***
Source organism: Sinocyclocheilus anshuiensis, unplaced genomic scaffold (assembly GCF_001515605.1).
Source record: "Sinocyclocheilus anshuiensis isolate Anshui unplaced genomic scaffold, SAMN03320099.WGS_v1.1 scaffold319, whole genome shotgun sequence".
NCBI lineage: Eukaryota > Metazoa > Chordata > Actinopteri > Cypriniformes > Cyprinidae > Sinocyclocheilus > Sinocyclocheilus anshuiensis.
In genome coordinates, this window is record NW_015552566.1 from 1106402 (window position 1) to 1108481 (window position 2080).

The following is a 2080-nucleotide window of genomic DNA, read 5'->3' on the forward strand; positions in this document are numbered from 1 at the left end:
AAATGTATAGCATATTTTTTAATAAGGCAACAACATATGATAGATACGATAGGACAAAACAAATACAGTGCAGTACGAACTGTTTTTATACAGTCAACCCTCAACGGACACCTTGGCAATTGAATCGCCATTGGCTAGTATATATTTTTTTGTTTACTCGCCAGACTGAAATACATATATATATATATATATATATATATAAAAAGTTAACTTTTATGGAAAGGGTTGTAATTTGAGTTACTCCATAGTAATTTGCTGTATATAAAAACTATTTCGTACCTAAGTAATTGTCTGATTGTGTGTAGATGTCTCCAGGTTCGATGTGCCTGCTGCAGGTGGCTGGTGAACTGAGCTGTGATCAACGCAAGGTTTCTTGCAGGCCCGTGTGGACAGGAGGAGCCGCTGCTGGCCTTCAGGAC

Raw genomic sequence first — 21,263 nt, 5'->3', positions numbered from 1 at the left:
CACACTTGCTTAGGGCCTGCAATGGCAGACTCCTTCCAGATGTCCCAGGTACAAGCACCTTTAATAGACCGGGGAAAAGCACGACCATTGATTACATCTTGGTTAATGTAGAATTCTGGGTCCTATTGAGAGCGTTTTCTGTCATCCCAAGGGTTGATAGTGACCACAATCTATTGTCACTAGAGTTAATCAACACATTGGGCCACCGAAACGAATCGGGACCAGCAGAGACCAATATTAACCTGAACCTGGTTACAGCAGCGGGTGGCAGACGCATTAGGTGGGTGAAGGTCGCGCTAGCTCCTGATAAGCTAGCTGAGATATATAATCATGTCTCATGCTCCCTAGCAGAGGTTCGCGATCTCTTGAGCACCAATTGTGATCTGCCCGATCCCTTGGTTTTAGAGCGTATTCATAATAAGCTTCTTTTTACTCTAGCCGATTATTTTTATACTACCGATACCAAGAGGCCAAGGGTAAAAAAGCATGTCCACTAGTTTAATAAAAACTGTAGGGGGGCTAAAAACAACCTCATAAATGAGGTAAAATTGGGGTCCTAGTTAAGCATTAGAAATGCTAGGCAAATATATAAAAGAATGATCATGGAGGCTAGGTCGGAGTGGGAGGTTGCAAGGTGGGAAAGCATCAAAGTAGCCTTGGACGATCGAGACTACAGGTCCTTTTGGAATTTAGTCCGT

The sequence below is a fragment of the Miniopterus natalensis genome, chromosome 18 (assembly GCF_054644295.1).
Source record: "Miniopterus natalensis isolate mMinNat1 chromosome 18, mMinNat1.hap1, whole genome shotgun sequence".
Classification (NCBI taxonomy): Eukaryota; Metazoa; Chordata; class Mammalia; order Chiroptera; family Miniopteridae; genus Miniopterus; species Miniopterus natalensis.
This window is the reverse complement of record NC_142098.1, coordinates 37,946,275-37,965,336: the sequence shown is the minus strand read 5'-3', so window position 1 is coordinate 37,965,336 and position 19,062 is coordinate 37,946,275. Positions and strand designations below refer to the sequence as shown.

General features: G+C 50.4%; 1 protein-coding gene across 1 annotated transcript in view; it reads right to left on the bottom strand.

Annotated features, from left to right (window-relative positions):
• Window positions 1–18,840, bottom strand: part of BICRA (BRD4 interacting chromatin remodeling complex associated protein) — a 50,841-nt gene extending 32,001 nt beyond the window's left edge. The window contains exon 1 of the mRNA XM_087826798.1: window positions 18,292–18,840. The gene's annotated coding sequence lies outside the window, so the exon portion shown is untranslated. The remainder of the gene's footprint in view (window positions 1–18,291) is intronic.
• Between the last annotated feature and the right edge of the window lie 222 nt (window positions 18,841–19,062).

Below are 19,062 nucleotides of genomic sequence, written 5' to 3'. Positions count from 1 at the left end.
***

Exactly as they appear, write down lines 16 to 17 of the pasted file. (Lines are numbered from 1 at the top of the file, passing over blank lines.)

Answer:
• Between the last annotated feature and the right edge of the window lie 222 nt (window positions 18,841–19,062).

Below are 19,062 nucleotides of genomic sequence, written 5' to 3'. Positions count from 1 at the left end.